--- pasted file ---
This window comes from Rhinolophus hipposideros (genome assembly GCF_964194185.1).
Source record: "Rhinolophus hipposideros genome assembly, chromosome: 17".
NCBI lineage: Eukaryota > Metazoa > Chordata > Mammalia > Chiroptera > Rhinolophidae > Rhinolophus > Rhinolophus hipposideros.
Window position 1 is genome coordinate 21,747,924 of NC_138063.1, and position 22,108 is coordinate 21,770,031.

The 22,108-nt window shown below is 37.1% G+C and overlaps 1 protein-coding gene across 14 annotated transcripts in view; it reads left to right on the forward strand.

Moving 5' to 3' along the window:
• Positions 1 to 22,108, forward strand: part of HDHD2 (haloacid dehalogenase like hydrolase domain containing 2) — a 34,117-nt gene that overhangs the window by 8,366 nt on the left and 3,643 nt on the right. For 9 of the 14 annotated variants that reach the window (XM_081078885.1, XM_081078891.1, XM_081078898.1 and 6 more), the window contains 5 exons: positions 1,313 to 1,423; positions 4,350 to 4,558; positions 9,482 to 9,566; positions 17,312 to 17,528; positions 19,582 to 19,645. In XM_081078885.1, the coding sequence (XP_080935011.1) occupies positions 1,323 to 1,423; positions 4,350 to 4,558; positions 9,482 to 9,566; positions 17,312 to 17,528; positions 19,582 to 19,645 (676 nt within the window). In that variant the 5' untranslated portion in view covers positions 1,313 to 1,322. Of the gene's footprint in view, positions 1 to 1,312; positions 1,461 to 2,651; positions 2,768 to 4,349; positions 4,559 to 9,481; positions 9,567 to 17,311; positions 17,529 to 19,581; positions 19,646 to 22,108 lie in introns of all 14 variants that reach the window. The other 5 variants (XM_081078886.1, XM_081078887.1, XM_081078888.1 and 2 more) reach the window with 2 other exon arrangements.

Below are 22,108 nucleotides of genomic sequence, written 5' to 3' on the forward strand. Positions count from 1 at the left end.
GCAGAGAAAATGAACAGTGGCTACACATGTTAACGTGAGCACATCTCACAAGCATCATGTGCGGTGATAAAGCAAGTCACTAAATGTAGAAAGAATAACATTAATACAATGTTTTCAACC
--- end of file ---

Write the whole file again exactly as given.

This window comes from Rhinolophus hipposideros (genome assembly GCF_964194185.1).
Source record: "Rhinolophus hipposideros genome assembly, chromosome: 17".
NCBI lineage: Eukaryota > Metazoa > Chordata > Mammalia > Chiroptera > Rhinolophidae > Rhinolophus > Rhinolophus hipposideros.
Window position 1 is genome coordinate 21,747,924 of NC_138063.1, and position 22,108 is coordinate 21,770,031.

The 22,108-nt window shown below is 37.1% G+C and overlaps 1 protein-coding gene across 14 annotated transcripts in view; it reads left to right on the forward strand.

Moving 5' to 3' along the window:
• Positions 1 to 22,108, forward strand: part of HDHD2 (haloacid dehalogenase like hydrolase domain containing 2) — a 34,117-nt gene that overhangs the window by 8,366 nt on the left and 3,643 nt on the right. For 9 of the 14 annotated variants that reach the window (XM_081078885.1, XM_081078891.1, XM_081078898.1 and 6 more), the window contains 5 exons: positions 1,313 to 1,423; positions 4,350 to 4,558; positions 9,482 to 9,566; positions 17,312 to 17,528; positions 19,582 to 19,645. In XM_081078885.1, the coding sequence (XP_080935011.1) occupies positions 1,323 to 1,423; positions 4,350 to 4,558; positions 9,482 to 9,566; positions 17,312 to 17,528; positions 19,582 to 19,645 (676 nt within the window). In that variant the 5' untranslated portion in view covers positions 1,313 to 1,322. Of the gene's footprint in view, positions 1 to 1,312; positions 1,461 to 2,651; positions 2,768 to 4,349; positions 4,559 to 9,481; positions 9,567 to 17,311; positions 17,529 to 19,581; positions 19,646 to 22,108 lie in introns of all 14 variants that reach the window. The other 5 variants (XM_081078886.1, XM_081078887.1, XM_081078888.1 and 2 more) reach the window with 2 other exon arrangements.

Below are 22,108 nucleotides of genomic sequence, written 5' to 3' on the forward strand. Positions count from 1 at the left end.
GCAGAGAAAATGAACAGTGGCTACACATGTTAACGTGAGCACATCTCACAAGCATCATGTGCGGTGATAAAGCAAGTCACTAAATGTAGAAAGAATAACATTAATACAATGTTTTCAACC